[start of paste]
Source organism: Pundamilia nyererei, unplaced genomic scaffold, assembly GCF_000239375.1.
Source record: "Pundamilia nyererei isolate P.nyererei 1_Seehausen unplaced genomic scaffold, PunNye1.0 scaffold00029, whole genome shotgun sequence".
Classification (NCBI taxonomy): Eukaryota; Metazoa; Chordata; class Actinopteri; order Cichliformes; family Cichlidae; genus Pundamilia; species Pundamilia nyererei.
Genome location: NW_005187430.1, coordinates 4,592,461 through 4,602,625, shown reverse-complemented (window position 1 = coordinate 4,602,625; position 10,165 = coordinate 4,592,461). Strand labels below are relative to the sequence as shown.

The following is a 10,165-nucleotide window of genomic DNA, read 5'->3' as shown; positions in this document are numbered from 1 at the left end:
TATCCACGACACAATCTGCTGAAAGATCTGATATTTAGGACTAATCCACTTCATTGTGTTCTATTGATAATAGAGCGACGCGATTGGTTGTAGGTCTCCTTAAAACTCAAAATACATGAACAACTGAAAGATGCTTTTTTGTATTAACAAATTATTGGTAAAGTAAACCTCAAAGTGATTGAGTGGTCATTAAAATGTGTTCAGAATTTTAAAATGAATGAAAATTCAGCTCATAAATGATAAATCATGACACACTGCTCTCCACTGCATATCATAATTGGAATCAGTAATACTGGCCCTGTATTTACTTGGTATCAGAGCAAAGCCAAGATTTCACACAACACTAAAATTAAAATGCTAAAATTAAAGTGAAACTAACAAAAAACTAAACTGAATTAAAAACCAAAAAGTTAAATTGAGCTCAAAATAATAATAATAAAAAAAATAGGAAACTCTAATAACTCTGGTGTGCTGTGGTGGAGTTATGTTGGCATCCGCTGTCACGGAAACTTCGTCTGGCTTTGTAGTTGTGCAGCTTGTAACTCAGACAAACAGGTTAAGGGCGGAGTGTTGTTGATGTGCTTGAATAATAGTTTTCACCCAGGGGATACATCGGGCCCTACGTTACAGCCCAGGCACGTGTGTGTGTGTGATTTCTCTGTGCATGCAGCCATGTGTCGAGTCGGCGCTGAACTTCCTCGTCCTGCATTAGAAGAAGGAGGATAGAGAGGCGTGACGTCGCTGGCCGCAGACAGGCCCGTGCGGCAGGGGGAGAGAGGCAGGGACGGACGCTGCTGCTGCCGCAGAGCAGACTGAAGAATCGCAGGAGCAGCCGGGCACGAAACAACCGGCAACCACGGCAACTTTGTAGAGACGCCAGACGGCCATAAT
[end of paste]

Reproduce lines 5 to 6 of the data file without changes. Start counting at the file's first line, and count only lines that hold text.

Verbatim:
The following is a 10,165-nucleotide window of genomic DNA, read 5'->3' as shown; positions in this document are numbered from 1 at the left end:
TATCCACGACACAATCTGCTGAAAGATCTGATATTTAGGACTAATCCACTTCATTGTGTTCTATTGATAATAGAGCGACGCGATTGGTTGTAGGTCTCCTTAAAACTCAAAATACATGAACAACTGAAAGATGCTTTTTTGTATTAACAAATTATTGGTAAAGTAAACCTCAAAGTGATTGAGTGGTCATTAAAATGTGTTCAGAATTTTAAAATGAATGAAAATTCAGCTCATAAATGATAAATCATGACACACTGCTCTCCACTGCATATCATAATTGGAATCAGTAATACTGGCCCTGTATTTACTTGGTATCAGAGCAAAGCCAAGATTTCACACAACACTAAAATTAAAATGCTAAAATTAAAGTGAAACTAACAAAAAACTAAACTGAATTAAAAACCAAAAAGTTAAATTGAGCTCAAAATAATAATAATAAAAAAAATAGGAAACTCTAATAACTCTGGTGTGCTGTGGTGGAGTTATGTTGGCATCCGCTGTCACGGAAACTTCGTCTGGCTTTGTAGTTGTGCAGCTTGTAACTCAGACAAACAGGTTAAGGGCGGAGTGTTGTTGATGTGCTTGAATAATAGTTTTCACCCAGGGGATACATCGGGCCCTACGTTACAGCCCAGGCACGTGTGTGTGTGTGATTTCTCTGTGCATGCAGCCATGTGTCGAGTCGGCGCTGAACTTCCTCGTCCTGCATTAGAAGAAGGAGGATAGAGAGGCGTGACGTCGCTGGCCGCAGACAGGCCCGTGCGGCAGGGGGAGAGAGGCAGGGACGGACGCTGCTGCTGCCGCAGAGCAGACTGAAGAATCGCAGGAGCAGCCGGGCACGAAACAACCGGCAACCACGGCAACTTTGTAGAGACGCCAGACGGCCATAAT